Researchers are working to teach captive-bred Hawaiian Crows predator avoidance skills to prepare them for return to the wild.
Last December, five male Hawaiian Crows (Corvus hawaiiensis), also known as Alalā, were released into the wild at Pu‘u Maka‘ala Natural Area Reserve in Hawaii. This release marked the first time individuals had been in the wild since 2002, when a captive breeding program was initiated to protect the crows from invasive species such as rats and mongoose.
Following the release, the five birds were initially thriving in the wild. Not much later, however, two individuals were found dead. This discovery triggered conservationists to recapture and return the remainint individuals to captivity. Results from the necropsies of the birds showed that they died due to predation from the Hawaiian Hawk (Buteo solitarius) also known as ‘io, a natural predator that is also endangered. Another individual was found to have died due to natural circumstances.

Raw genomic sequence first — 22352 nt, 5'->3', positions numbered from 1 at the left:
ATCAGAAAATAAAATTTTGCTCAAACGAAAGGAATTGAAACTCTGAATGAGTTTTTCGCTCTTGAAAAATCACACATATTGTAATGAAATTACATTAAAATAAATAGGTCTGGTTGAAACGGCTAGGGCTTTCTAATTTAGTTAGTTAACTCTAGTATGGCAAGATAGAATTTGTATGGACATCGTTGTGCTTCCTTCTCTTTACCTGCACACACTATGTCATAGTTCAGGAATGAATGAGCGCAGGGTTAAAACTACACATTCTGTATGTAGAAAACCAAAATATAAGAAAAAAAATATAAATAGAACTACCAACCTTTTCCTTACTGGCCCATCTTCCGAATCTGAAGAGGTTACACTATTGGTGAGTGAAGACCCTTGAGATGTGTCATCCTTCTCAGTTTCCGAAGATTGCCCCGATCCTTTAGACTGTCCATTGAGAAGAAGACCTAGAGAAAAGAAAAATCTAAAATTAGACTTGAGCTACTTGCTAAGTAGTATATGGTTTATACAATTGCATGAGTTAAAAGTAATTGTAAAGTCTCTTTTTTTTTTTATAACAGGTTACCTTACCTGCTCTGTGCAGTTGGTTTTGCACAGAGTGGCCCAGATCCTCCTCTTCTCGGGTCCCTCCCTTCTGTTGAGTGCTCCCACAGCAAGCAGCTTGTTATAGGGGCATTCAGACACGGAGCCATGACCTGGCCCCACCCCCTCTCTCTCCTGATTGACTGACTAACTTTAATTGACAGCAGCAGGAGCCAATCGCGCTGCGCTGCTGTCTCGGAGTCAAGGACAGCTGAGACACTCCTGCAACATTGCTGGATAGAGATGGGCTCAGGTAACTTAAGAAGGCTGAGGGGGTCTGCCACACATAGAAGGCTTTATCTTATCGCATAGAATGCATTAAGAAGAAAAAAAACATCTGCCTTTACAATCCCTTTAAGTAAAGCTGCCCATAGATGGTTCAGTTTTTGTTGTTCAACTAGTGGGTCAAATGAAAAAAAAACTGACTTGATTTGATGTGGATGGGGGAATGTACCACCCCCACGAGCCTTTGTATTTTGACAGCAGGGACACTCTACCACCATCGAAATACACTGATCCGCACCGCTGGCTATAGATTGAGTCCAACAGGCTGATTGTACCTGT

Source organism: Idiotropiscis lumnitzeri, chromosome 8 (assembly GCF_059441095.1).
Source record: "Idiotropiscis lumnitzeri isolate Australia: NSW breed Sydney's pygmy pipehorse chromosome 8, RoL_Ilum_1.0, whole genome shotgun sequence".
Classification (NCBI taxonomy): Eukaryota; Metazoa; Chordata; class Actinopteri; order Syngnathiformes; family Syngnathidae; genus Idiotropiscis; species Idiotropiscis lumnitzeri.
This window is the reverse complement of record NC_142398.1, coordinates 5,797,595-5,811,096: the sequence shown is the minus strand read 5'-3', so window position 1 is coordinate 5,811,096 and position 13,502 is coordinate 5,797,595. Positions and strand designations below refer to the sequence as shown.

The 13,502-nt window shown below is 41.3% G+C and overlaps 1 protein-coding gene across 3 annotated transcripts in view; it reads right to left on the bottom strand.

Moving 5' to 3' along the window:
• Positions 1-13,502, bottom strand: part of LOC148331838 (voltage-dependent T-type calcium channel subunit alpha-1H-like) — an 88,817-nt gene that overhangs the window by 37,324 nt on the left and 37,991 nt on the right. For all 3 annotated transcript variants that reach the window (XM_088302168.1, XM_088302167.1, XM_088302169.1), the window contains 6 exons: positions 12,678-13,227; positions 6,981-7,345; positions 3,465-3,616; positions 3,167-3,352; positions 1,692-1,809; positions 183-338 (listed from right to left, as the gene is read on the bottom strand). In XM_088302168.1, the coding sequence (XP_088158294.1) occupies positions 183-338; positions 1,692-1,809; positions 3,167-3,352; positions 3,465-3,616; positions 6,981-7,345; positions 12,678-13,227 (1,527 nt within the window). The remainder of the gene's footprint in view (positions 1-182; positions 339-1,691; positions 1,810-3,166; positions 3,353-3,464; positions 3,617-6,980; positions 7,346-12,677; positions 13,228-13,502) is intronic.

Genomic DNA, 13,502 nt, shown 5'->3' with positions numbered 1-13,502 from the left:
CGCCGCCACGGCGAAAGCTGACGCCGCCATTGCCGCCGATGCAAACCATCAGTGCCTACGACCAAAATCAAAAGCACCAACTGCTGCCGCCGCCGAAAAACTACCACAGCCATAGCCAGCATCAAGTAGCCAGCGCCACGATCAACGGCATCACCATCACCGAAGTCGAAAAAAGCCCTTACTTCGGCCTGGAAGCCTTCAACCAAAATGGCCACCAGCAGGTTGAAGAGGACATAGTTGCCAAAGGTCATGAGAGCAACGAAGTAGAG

Although the return to captivity was a setback for the program, conservationists are still working hard to implement a second release of twelve individuals. Researchers are working with the captive animals to teach them predator avoidance tactics in order to minimize the impact of natural predation. The statement released by Hawaii’s Department of Land and Natural Resources explained:
Biologists around the world say releases like this are usually marked with fits and starts, and that reintroduction success is not usually seen before multiple releases.
The Extinct-in-the-wild Hawaiian Crows have a long road to recovery, but due to the efforts of dedicated researchers, there is hope that one day they will thrive in their native, wild habitat.
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